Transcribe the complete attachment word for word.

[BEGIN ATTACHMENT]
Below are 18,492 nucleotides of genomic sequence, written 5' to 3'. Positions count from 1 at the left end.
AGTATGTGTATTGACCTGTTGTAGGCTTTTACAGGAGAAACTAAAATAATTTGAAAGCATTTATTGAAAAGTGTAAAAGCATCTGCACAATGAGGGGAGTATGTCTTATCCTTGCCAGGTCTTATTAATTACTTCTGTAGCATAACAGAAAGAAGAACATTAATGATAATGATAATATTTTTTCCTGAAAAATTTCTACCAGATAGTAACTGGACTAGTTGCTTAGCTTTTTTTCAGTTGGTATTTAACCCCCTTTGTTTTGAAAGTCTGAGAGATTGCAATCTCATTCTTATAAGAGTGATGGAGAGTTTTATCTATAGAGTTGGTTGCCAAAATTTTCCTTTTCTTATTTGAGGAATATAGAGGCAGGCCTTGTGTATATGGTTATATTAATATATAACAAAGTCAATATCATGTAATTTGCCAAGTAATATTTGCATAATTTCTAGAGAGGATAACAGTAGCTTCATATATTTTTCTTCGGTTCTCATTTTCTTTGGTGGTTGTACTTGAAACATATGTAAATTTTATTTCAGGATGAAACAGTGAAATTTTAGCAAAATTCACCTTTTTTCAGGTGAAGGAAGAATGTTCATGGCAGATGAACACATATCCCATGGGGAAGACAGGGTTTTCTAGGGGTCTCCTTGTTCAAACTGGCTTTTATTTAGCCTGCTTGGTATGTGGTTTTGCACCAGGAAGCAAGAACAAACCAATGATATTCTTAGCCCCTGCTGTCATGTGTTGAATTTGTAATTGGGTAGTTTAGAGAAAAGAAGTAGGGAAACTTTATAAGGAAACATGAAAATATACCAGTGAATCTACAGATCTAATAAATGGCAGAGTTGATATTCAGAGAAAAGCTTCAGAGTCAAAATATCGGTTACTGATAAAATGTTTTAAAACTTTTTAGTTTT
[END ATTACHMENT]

Below are 18,492 nucleotides of genomic sequence, written 5' to 3'. Positions count from 1 at the left end.
AGTATGTGTATTGACCTGTTGTAGGCTTTTACAGGAGAAACTAAAATAATTTGAAAGCATTTATTGAAAAGTGTAAAAGCATCTGCACAATGAGGGGAGTATGTCTTATCCTTGCCAGGTCTTATTAATTACTTCTGTAGCATAACAGAAAGAAGAACATTAATGATAATGATAATATTTTTTCCTGAAAAATTTCTACCAGATAGTAACTGGACTAGTTGCTTAGCTTTTTTTCAGTTGGTATTTAACCCCCTTTGTTTTGAAAGTCTGAGAGATTGCAATCTCATTCTTATAAGAGTGATGGAGAGTTTTATCTATAGAGTTGGTTGCCAAAATTTTCCTTTTCTTATTTGAGGAATATAGAGGCAGGCCTTGTGTATATGGTTATATTAATATATAACAAAGTCAATATCATGTAATTTGCCAAGTAATATTTGCATAATTTCTAGAGAGGATAACAGTAGCTTCATATATTTTTCTTCGGTTCTCATTTTCTTTGGTGGTTGTACTTGAAACATATGTAAATTTTATTTCAGGATGAAACAGTGAAATTTTAGCAAAATTCACCTTTTTTCAGGTGAAGGAAGAATGTTCATGGCAGATGAACACATATCCCATGGGGAAGACAGGGTTTTCTAGGGGTCTCCTTGTTCAAACTGGCTTTTATTTAGCCTGCTTGGTATGTGGTTTTGCACCAGGAAGCAAGAACAAACCAATGATATTCTTAGCCCCTGCTGTCATGTGTTGAATTTGTAATTGGGTAGTTTAGAGAAAAGAAGTAGGGAAACTTTATAAGGAAACATGAAAATATACCAGTGAATCTACAGATCTAATAAATGGCAGAGTTGATATTCAGAGAAAAGCTTCAGAGTCAAAATATCGGTTACTGATAAAATGTTTTAAAACTTTTTAGTTTT